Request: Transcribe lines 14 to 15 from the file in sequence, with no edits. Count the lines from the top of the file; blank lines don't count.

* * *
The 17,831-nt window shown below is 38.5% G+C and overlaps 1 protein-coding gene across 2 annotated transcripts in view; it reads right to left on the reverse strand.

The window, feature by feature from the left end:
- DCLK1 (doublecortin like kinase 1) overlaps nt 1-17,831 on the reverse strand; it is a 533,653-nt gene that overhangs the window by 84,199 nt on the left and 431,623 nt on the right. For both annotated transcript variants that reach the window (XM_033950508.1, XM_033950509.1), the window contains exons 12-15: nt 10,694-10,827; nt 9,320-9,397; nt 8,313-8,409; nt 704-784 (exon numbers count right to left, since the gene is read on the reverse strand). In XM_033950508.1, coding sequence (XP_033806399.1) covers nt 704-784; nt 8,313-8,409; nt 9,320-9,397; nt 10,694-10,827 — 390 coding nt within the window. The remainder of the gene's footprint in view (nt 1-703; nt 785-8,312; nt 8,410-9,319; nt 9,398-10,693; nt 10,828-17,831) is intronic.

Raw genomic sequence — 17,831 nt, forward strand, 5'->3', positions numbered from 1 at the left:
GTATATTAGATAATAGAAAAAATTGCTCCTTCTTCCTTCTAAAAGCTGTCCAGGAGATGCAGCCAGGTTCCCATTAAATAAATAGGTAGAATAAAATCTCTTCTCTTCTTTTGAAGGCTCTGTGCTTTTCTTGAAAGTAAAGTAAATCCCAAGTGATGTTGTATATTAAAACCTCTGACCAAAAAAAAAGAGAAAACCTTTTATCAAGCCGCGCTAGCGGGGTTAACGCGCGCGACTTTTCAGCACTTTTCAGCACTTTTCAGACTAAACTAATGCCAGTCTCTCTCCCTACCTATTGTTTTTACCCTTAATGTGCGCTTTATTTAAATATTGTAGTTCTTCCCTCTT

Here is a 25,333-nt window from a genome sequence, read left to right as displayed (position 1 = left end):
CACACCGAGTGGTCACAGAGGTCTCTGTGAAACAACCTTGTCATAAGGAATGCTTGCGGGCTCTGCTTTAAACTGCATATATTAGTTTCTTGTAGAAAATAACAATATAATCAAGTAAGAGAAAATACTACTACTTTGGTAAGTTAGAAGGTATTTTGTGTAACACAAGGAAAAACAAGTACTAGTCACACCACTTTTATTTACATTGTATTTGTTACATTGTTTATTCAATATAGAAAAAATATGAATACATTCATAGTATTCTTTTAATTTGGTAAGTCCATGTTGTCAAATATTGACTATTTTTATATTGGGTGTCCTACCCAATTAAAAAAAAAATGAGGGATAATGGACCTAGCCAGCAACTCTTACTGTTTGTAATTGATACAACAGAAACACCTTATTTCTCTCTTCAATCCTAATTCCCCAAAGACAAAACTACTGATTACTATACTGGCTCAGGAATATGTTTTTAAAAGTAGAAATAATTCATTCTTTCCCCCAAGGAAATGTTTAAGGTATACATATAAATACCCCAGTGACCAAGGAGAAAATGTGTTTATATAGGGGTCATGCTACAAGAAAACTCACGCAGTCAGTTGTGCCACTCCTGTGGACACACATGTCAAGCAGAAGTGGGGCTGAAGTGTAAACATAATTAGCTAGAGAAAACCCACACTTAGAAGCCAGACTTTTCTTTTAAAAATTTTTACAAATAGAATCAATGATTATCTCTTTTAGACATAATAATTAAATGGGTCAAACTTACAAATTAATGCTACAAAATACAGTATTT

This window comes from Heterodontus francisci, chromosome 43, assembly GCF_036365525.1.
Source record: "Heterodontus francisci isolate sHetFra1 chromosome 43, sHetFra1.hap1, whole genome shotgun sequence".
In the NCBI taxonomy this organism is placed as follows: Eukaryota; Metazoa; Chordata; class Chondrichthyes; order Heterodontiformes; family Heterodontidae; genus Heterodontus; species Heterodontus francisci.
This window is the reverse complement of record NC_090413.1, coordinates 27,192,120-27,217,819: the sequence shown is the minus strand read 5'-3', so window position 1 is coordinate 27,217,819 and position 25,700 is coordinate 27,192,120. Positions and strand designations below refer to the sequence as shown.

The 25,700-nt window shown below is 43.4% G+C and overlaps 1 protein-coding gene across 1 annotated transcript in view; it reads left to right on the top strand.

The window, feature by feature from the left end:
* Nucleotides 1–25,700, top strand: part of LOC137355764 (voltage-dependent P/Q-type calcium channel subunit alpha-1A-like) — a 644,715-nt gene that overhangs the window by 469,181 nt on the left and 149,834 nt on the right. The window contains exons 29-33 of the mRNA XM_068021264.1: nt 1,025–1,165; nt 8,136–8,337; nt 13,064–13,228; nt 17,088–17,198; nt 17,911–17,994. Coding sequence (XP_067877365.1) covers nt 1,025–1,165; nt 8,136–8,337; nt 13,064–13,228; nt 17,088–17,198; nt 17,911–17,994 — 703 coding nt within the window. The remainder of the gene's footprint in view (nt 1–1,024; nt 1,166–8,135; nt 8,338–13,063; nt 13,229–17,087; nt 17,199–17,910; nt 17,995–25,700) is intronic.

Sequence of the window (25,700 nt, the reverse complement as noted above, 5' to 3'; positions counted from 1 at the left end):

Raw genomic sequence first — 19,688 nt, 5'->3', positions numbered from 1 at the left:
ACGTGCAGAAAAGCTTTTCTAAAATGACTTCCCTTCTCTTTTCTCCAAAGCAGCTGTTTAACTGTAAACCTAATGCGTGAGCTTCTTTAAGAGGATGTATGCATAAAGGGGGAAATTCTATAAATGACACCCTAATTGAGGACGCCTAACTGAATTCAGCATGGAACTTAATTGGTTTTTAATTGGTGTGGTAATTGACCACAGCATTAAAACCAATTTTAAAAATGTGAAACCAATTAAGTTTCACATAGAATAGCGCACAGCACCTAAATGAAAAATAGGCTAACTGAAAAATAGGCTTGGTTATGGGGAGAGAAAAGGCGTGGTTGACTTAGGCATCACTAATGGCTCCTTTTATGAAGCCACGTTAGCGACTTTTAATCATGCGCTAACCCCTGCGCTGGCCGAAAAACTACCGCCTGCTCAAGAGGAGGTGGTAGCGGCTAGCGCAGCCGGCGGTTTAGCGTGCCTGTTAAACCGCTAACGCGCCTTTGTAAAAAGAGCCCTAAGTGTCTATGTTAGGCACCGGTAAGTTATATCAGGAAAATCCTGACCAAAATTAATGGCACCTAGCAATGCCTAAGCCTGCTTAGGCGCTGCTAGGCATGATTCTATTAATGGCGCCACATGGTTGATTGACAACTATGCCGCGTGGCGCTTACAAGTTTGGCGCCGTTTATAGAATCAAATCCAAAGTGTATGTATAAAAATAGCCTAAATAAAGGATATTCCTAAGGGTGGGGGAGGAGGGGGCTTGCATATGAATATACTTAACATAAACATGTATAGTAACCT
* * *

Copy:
* Nucleotides 1–25,700, top strand: part of LOC137355764 (voltage-dependent P/Q-type calcium channel subunit alpha-1A-like) — a 644,715-nt gene that overhangs the window by 469,181 nt on the left and 149,834 nt on the right. The window contains exons 29-33 of the mRNA XM_068021264.1: nt 1,025–1,165; nt 8,136–8,337; nt 13,064–13,228; nt 17,088–17,198; nt 17,911–17,994. Coding sequence (XP_067877365.1) covers nt 1,025–1,165; nt 8,136–8,337; nt 13,064–13,228; nt 17,088–17,198; nt 17,911–17,994 — 703 coding nt within the window. The remainder of the gene's footprint in view (nt 1–1,024; nt 1,166–8,135; nt 8,338–13,063; nt 13,229–17,087; nt 17,199–17,910; nt 17,995–25,700) is intronic.

Sequence of the window (25,700 nt, the reverse complement as noted above, 5' to 3'; positions counted from 1 at the left end):